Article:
On virtually all airlines only one pet carrier per ticketed passenger will be allowed in the cabin. The carrier may contain two (2) dogs, but they must be the same type or breed, at least 8-weeks old, and the container with the dog can weigh no more than 20 pounds. Be very careful on the weight, or your dog may end up in the baggage compartment.

Some states may require a health certificate for your dog. Be prepared for this and have your VET give you copies of all the documents they have for your dog.

One of the biggest questions may be...HOW MUCH DOES THIS COST??? Each airline will have their own price schedule, but figure around $100 - $125 each way. Of course, it's always best to check with the airline so you know for sure.

Photo by Bob Schroeder

AIRLINE TRAVEL CARRIERS FOR YOUR DOG - Make certain the carrier is large enough and surdy enough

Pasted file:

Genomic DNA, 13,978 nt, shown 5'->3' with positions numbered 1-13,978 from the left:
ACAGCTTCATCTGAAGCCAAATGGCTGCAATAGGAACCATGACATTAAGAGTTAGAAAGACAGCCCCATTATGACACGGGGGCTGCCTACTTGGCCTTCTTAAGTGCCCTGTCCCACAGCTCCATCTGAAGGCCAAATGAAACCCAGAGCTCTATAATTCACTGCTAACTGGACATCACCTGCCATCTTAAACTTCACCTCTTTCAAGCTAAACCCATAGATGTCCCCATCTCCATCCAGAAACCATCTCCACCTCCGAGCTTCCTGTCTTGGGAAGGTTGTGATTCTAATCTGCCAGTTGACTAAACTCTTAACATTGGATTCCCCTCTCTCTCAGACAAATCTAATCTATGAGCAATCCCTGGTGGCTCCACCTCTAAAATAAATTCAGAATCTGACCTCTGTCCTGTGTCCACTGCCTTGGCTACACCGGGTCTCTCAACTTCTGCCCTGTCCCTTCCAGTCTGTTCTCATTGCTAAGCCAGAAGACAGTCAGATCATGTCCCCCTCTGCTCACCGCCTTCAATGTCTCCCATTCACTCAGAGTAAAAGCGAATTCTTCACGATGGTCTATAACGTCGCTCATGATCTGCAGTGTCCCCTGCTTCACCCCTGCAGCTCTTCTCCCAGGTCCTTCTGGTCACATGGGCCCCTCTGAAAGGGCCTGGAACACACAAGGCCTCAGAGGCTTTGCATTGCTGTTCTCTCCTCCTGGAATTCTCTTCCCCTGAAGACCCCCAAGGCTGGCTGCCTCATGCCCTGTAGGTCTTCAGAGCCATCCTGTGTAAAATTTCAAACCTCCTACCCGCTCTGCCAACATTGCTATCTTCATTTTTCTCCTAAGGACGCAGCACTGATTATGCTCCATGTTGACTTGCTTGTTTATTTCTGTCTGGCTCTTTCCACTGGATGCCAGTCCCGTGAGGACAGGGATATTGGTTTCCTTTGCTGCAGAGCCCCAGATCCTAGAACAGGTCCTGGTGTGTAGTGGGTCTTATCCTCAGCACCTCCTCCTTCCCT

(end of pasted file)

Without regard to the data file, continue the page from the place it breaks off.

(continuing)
Dog carriers and crates come in a variety of shapes and sizes. Your dog will need enough room to be comfortable, but size will be important if your dog is going in the airplane cabin with you.

Your Dog Traveling As Checked Baggage

Good planning can eliminate stress for your dog and you

If your dog is too big to fit under the seat in front of you, then the next best thing is to send them as CHECKED BAGGAGE.

To some people, this sounds just horrible.....but keep this in mind...the airline will provide your dog with as safe and comfortable a trip as possible.

This means that you will take the dog to the reservations desk and then check them in, just as you would with your large suitcases and other checked luggage.